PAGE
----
One of the reasons for this is that the Far Cry protagonists were rather faceless and the narrative surrounding them wasn’t exactly layered. Far Cry 3 changed this; it plonked players in the sneakers of a privileged white kid called Jason Brody whose holiday on a tropical island had taken a turn for the horrendous.
Once he’d escaped into the jungle from his captors – a band of pirates led by a leering, snake-eyed psychopath called Vaas – Jason takes refuge among the island’s local inhabitants and begins to plan a counter offensive.
Serpentine psychopath: Far Cry 3’s Vaas is one of most compelling villains of recent memory
So far, so standard shooter fare. But unlike most games, in which players just have to readily accept the killing machine they’re controlling is the good guy, Far Cry 3 delves a bit deeper into psyche of its protagonist.
Over the course of Far Cry 3’s narrative arch, Jason transforms from a frightened doe-eyed innocent into a walking slaughterhouse, but he also becomes more and more unhinged. This may be due in part to the vast amounts of natural narcotics he ingests on the island, but it’s also down to the mountainous pile of corpses he produces. Towards the end of the game, when Jason has freed his friends from Vaas’s clutches, they barely recognise him.
Far Cry 3’s writers also toss the player a moral curveball – also present in Fight Club – by presenting Jason’s newfound aptitude for violence as not altogether a bad thing. As Jason – and by extension the player – cut through the enemies on the island like a combine harvester, the local inhabitants begin to warm to him.
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Lord of the jungle: Far Cry 3’s protagonist transforms from an innocent to a walking slaughterhouse
Jason’s nemesis, Vaas, begins to regard him with something approaching a modicum of respect. The tribal matriarch begins to view him as sexually appealing, rather than just a pawn. Far Cry 3 doesn’t push the idea that being capably violent is worthy of respect, but it doesn’t shy away from suggesting that in a hostile environment, it certainly doesn’t hurt.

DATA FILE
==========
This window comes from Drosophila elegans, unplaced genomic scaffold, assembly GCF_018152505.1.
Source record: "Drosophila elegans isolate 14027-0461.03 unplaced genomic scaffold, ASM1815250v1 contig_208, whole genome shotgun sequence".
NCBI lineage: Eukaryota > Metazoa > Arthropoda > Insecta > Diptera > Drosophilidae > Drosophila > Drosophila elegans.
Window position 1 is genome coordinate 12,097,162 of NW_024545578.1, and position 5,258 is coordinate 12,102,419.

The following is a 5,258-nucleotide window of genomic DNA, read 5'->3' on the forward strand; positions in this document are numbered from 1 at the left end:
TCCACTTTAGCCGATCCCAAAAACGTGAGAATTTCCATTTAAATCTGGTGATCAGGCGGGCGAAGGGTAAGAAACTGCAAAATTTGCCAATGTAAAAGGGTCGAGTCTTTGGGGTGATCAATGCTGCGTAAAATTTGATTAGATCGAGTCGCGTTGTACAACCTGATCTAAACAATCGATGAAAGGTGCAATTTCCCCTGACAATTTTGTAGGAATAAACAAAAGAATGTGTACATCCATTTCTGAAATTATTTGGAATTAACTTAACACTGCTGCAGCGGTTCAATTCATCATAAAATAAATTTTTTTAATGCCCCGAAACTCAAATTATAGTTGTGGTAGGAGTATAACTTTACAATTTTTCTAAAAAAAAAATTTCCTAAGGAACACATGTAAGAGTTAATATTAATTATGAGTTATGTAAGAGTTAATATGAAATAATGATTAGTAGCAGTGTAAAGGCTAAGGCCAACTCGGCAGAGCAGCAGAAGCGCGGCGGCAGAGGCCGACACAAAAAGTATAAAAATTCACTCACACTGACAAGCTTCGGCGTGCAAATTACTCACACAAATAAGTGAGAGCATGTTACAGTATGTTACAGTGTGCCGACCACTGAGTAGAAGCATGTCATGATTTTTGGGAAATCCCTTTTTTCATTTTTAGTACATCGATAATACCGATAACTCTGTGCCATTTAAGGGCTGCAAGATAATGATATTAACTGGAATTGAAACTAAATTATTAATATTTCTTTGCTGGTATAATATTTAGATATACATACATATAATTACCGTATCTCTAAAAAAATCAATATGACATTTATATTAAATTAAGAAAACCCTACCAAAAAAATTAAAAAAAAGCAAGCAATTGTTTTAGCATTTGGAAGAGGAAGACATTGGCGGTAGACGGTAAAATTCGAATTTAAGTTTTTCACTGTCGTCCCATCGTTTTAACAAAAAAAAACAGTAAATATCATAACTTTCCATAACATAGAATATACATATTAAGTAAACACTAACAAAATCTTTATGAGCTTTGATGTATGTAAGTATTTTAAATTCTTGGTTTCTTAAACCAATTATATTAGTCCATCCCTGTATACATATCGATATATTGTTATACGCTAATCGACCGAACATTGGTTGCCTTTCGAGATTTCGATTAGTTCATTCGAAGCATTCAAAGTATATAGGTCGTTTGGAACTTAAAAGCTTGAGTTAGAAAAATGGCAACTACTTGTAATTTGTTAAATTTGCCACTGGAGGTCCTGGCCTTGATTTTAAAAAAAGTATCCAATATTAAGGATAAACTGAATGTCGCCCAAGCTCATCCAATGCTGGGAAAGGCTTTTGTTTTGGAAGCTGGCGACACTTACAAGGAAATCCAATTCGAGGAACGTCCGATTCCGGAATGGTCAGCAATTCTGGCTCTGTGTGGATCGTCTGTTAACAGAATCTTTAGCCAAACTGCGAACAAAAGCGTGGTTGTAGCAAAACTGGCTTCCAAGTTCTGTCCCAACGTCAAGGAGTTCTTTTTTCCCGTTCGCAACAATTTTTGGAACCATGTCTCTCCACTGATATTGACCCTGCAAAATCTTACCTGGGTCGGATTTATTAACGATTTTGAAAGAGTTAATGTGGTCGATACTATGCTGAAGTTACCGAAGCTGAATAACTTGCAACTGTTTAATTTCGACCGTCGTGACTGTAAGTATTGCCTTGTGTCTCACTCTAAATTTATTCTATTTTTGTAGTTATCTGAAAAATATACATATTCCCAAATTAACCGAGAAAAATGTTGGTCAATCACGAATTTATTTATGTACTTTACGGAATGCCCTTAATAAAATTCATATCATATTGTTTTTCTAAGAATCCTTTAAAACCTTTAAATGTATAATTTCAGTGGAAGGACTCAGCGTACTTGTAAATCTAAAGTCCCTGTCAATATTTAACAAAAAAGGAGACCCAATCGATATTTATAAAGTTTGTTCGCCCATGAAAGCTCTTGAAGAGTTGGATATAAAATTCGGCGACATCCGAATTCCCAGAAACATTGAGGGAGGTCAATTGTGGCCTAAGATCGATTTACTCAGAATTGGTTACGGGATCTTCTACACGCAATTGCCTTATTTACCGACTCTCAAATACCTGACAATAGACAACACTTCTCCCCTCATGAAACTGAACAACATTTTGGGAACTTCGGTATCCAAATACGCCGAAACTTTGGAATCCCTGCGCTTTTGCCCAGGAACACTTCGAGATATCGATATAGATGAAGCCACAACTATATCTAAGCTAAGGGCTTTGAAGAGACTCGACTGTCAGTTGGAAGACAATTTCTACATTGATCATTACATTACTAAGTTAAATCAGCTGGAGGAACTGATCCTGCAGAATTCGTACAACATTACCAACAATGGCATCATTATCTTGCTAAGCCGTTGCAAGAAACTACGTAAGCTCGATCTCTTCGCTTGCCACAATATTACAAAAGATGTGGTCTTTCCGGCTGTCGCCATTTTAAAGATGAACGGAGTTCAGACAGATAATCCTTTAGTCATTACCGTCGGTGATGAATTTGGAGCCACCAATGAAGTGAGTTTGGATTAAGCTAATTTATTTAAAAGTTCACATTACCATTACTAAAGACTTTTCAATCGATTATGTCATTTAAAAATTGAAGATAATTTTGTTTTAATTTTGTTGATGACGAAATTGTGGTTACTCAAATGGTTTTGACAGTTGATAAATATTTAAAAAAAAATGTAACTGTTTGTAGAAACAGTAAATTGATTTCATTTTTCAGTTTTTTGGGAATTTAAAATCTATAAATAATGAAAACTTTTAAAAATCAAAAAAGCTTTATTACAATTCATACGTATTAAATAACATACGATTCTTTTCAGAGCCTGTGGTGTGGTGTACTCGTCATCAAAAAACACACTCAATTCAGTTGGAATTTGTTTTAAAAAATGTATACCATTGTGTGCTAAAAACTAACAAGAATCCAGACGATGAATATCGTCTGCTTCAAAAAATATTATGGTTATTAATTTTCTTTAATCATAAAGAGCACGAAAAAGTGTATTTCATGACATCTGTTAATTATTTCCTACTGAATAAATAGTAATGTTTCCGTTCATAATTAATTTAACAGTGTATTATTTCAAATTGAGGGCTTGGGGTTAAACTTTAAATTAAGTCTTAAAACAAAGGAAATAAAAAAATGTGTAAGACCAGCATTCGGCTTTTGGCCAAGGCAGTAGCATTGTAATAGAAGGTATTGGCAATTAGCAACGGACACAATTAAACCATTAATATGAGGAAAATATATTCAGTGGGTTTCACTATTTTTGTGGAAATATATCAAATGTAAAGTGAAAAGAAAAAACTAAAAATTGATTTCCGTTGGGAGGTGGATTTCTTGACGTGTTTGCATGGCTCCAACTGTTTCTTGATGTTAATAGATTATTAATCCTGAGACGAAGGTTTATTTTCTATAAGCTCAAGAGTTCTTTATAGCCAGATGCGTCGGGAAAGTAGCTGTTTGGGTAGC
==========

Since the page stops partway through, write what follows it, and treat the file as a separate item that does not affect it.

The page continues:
The writers couch Jason’s transformation in the notion he’s losing his mind – as is hinted by the fact each chapter in the game begins with a quote from Alice In Wonderland and ink spots forming a Rorschach pattern on the screen. But it’s hard to notice that Jason’s natural ability to unleash carnage garners him respect and interest from those around him.
Jason is the player’s Tyler Durden-esque avatar. He looks how they want to look, f*cks how they want to f*ck, he’s smart and he’s capable and – because he’s an unkillable protagonist in a video game – he’s free, in all the ways the player is not.
It also looks that this intoxicating power trip has been placed front and centre in the franchise.
Meet the new boss: Far Cry 4’s anatgonist, Pagan Min, appears as flamboyant as he is insane
The E3 trailers for Far Cry 4, for example, dispensed with any notion the player will be innocent. The game’s new antagonist, Pagan Min, pulls the player from a bus wreckage announcing, “You and I, are going to tear sh*t up!” hinting that the player may be in league with this psychopath from the start.
Far Cry 3 and Far Cry 4, naturally, have more to recommend them that this disturbing subtext. But due to its unblinking, almost Nietzschean appraisal on the subject of violence, Far Cry has become a rare breed of shooter.
By muddying a normally clear-cut moral area, it stays in the memory, pinpricking the player’s moral compass long after the credits have rolled.